Margo and the Yachting Party
by Terence Faherty
“In a past life, I must’ve been Jack the Ripper.” The speaker was Raymond Pedigo, producer of a weekly radio program, Gotham Goings On. “Or maybe the guy who shot President Garfield. It must’ve been something terrible for me to be punished like this.”
His assistant, Margo Banning, who was standing behind Pedigo in the little control booth of Studio A, was moved to pat her boss on the shoulder. She didn’t act on the impulse, having recently met the formidable Mrs. Pedigo, but she sympathized nonetheless.
As usual, Gotham Goings On, a panel discussion of New York City sports and show business and crime, was going off the rails. Mamie Gallagher, Gotham’s show business expert, had begun her last turn at the mike on a high note, describing a surprise visit to the 21 Club by Rita Hayworth, a minor movie star who was making 1941 her breakthrough year. But then Gallagher had segued into a blatant and unauthorized advertisement for a local jeweler, from whom, Margo was sure, she received a substantial kickback. Next, Sid Matthews, the usually reliable sports columnist for the Herald Tribune, had gotten the pages of his notes mixed up and had tried to give the results from Aqueduct Racetrack’s Fourth of July meeting as the score of the Yankees’ road game in Philadelphia. Flustered, he’d shuffled his papers noisily before repeating the very same mistake. To top that, Matthews had dropped his ever-present cigar. His subsequent attempt to field the Corona as it rolled across the table had started his microphone teetering and prompted Margo’s boss to speculate on reincarnation.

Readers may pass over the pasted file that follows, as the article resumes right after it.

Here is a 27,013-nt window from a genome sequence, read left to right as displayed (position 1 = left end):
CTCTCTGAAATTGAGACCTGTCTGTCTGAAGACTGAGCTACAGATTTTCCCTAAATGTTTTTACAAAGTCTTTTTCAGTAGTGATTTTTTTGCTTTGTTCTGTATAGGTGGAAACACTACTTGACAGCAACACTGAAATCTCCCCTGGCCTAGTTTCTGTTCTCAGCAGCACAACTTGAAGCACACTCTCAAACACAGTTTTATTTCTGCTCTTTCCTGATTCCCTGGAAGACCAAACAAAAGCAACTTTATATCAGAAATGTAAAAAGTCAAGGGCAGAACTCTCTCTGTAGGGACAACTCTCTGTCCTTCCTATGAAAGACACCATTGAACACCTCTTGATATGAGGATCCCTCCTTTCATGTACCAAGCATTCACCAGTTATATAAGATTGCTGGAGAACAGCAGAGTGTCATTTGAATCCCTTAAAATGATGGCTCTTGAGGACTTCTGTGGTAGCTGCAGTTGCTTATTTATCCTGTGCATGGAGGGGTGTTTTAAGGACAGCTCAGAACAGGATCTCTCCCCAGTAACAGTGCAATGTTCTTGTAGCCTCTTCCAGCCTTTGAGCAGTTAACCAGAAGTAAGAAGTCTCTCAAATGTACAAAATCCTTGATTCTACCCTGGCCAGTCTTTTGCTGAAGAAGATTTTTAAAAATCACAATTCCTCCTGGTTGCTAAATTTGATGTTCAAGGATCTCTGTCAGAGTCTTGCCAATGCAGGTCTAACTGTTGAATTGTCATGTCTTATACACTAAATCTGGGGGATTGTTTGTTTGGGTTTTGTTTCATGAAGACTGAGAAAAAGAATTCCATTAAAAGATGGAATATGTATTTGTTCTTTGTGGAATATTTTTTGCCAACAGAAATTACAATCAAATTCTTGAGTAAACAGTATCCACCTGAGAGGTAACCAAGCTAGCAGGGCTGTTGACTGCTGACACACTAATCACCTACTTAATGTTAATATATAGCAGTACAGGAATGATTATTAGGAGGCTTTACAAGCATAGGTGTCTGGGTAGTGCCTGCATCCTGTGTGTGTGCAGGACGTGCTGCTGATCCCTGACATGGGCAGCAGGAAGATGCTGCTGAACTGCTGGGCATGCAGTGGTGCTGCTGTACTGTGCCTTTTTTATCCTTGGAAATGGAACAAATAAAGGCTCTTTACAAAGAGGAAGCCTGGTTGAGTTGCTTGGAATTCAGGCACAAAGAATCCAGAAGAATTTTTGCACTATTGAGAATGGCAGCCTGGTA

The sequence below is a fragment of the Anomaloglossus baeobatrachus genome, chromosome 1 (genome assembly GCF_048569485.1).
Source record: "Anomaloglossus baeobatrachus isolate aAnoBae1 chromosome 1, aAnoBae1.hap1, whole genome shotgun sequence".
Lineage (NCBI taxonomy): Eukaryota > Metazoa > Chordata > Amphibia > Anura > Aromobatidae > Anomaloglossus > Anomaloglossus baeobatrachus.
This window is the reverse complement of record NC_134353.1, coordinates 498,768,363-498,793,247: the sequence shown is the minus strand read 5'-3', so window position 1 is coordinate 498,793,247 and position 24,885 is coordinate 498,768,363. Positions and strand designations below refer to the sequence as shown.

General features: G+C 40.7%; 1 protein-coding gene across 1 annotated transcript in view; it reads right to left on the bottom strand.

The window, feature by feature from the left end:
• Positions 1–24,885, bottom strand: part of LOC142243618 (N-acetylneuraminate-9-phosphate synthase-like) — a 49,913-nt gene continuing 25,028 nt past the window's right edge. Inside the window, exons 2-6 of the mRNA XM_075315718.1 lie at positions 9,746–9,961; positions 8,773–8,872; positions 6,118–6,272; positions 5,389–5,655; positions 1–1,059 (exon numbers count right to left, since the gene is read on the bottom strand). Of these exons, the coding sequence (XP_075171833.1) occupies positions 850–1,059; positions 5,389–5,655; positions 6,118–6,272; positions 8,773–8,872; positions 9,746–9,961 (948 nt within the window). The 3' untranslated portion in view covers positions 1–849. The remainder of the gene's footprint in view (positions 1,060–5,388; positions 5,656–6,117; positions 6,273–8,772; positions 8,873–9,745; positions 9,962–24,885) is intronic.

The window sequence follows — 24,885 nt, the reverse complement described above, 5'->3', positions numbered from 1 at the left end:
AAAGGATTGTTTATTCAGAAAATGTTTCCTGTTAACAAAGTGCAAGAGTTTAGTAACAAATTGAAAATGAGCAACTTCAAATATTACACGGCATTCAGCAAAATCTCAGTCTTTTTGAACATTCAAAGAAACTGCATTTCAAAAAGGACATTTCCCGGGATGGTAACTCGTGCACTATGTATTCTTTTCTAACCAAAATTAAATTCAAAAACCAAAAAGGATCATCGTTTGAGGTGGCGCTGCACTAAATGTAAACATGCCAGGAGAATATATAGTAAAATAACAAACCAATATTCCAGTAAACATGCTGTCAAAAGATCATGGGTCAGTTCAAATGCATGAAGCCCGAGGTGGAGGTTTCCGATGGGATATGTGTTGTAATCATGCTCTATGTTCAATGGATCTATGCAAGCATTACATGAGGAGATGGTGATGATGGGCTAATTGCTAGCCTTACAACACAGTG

And the worst, she feared, was yet to come. Next up in the show’s closing segment was a radio criminologist named Philip St. Pierre. Locally famous as the amateur sleuth who had recovered the nationally famous Vanhooton diamonds, St. Pierre had been hired to comment on New York crimes, old and new. But several months back he’d suddenly announced on the air that he was going after Nazi spies in the New York area. Though the announcement—and a string of subsequent arrests—had caused a jump in Gotham’s listenership, it had also greatly increased Raymond Pedigo’s antacid consumption.
Now, as St. Pierre winked in the direction of the control room window, the producer said, “I think that pixie’s taunting me.”
Margo was certain that the wink had been for her, or at least as certain as she’d been about anything since agreeing to act as St. Pierre’s assistant spy catcher. She hadn’t told Pedigo of her second career, however, so she held her peace as the radio detective began to speak.
“Before we leave the airwaves this afternoon, I’d like to broadcast an appeal for help. A nefarious Nazi plot has come to my attention, one that threatens the neutrality and perhaps the security of our great nation.”
“Philip, darling, you don’t say. Are they cutting off our supply of kaiser rolls?”
“Far worse, Mamie. Certain German sympathizers here in our fair city have hatched a scheme to resupply the German U-boats operating off our coast. They are currently fitting out a pirate yacht that will carry both fresh and concentrated food as well as medical supplies and fuel oil to submarines waiting outside the twelve-mile limit. Not only is this a slap at President Roosevelt—”
Your cousin and sponsor, Margo thought, remembering one of St. Pierre’s wilder claims.